Gear Review: Garmin Fenix 3 Multisport GPS Watch

In the world of fitness wearables, we have seen a ton of new products flood the market recently.  While there still seems to be a lot of feature convergence going on as they move away from specialized devices, the high-end market still seems to be dominated by two key players, Suunto and Garmin.  If you are a tech nerd like me, these two brands are the only ones that deliver solid products with all of the features desired for those that like to get far away from the world.  If you haven’t picked up on it before, I have been a Garmin guy since I started running.  I have been using the Fenix 2 for over a year and have been pretty happy (you can find my review here).  Given my overall satisfaction, I was actually hesitant to upgrade to the Fenix 3, but am really glad I did in the end.  There are a lot of similarities between the 2 and 3 in terms of features, battery life, etc. so instead of doing a full blown review here, feel free to read my Fenix 2 review.  Instead, I decided to highlight the key differences I have observed over the past few months with the Fenix 3 that made me glad I upgraded.

Garmin Fenix 3


Key New Features

  • Color Display.  Ok, this is not a HUGE deal, but it does a couple of things for me.  One, it is a higher quality display than the black and white one on the Fenix 2 that improves the readability.  Second, it gives it a bit more of an everyday watch feel, which is important for me since I like to wear mine as an everyday wristwatch.
  • Fitness Tracking.  This is a big addition if you are in to the fitness tracking stuff.  It tracks many of the common metrics like steps and sleep schedule.  Not a big deal if you aren’t into it, but I have actually found the data quite interesting in assessing my activity when I am not running.
  • GLONASS Support.  For those that don’t know, GLONASS is the Russian satellite network that just recently became publicly accessible.  With this turned on, you get an additional 24 satellites to key ping against.  I have found that the watch does a great job at finding satellites quickly with this enabled.  It also seems to help with data accuracy, which I describe in more detail below.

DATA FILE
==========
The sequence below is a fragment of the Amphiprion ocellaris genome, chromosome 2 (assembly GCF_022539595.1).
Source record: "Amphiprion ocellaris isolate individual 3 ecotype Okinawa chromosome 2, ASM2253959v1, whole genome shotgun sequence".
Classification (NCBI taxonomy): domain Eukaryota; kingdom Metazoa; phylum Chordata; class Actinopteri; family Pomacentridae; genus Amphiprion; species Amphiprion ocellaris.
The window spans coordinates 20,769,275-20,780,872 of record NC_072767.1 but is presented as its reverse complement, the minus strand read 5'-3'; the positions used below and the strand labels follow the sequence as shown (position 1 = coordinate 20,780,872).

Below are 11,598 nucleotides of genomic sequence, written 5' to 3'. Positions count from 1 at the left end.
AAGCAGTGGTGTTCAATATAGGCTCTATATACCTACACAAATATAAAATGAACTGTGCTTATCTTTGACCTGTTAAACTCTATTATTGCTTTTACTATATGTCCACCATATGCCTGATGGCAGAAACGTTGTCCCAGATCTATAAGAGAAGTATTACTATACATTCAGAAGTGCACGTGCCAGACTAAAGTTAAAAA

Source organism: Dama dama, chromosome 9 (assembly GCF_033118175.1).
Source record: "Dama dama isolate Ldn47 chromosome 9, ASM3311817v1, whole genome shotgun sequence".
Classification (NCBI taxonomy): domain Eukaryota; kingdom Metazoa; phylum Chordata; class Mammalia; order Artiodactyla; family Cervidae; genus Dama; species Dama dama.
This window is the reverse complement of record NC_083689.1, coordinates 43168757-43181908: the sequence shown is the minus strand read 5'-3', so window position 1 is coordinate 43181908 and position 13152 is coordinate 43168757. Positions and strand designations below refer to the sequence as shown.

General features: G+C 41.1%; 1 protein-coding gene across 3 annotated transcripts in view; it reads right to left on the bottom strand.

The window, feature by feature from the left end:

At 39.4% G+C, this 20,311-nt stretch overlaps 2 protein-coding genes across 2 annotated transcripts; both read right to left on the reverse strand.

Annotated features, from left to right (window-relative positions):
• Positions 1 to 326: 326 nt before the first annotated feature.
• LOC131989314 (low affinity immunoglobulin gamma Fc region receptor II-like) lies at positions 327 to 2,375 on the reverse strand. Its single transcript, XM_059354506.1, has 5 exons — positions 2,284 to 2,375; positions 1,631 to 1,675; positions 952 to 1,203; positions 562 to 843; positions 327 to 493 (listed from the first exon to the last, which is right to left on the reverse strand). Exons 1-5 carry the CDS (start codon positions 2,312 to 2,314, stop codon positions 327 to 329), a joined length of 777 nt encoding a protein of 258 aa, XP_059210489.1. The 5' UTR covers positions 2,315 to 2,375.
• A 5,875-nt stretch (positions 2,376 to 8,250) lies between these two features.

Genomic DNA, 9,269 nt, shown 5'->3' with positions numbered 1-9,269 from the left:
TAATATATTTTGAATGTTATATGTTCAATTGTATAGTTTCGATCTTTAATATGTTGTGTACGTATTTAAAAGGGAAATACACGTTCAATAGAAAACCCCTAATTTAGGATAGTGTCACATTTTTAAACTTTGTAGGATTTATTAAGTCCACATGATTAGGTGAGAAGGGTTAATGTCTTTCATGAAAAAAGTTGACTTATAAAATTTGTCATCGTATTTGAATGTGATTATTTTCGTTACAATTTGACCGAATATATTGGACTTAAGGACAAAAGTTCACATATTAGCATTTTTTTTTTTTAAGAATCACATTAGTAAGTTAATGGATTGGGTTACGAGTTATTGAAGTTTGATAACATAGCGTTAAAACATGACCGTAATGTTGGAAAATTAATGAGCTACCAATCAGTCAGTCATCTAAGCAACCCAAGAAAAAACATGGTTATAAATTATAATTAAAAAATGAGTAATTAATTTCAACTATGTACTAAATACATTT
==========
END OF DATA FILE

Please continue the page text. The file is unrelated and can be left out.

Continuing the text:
• WiFi.  This is another nice to have for me.  It allows you to connect the watch to a wifi network.  When in range, the watch will automatically upload activities and download updates.  You never have to worry about manually syncing via bluetooth or connecting it to a computer.

Key Improvements

  • Bluetooth!  My biggest complaint with the Fenix 2 is the bluetooth functionality.  They used a high power chip in the Fenix 2, which drained the battery faster.  They improved this with the Fenix 3, making Bluetooth relatively cheap to use in terms of power consumption.  It is also much more reliable when connecting to Garmin Connect on my iPhone.  A win-win overall and by far the best improvement between the two models.
  • Not as bulky.  It is about the same size from a diameter perspective, but it doesn’t sit as high off of the wrist at the Fenix 2, making it a little less unwieldy to wear while running and as an everyday watch.
  • Simultaneous ANT and Bluetooth Usage.  This was another issue with the Fenix 2.  You couldn’t have bluetooth enabled while using the ANT heart rate strap.  They fixed this with the Fenix 3 allowing you to use them both.

Things To Keep An Eye On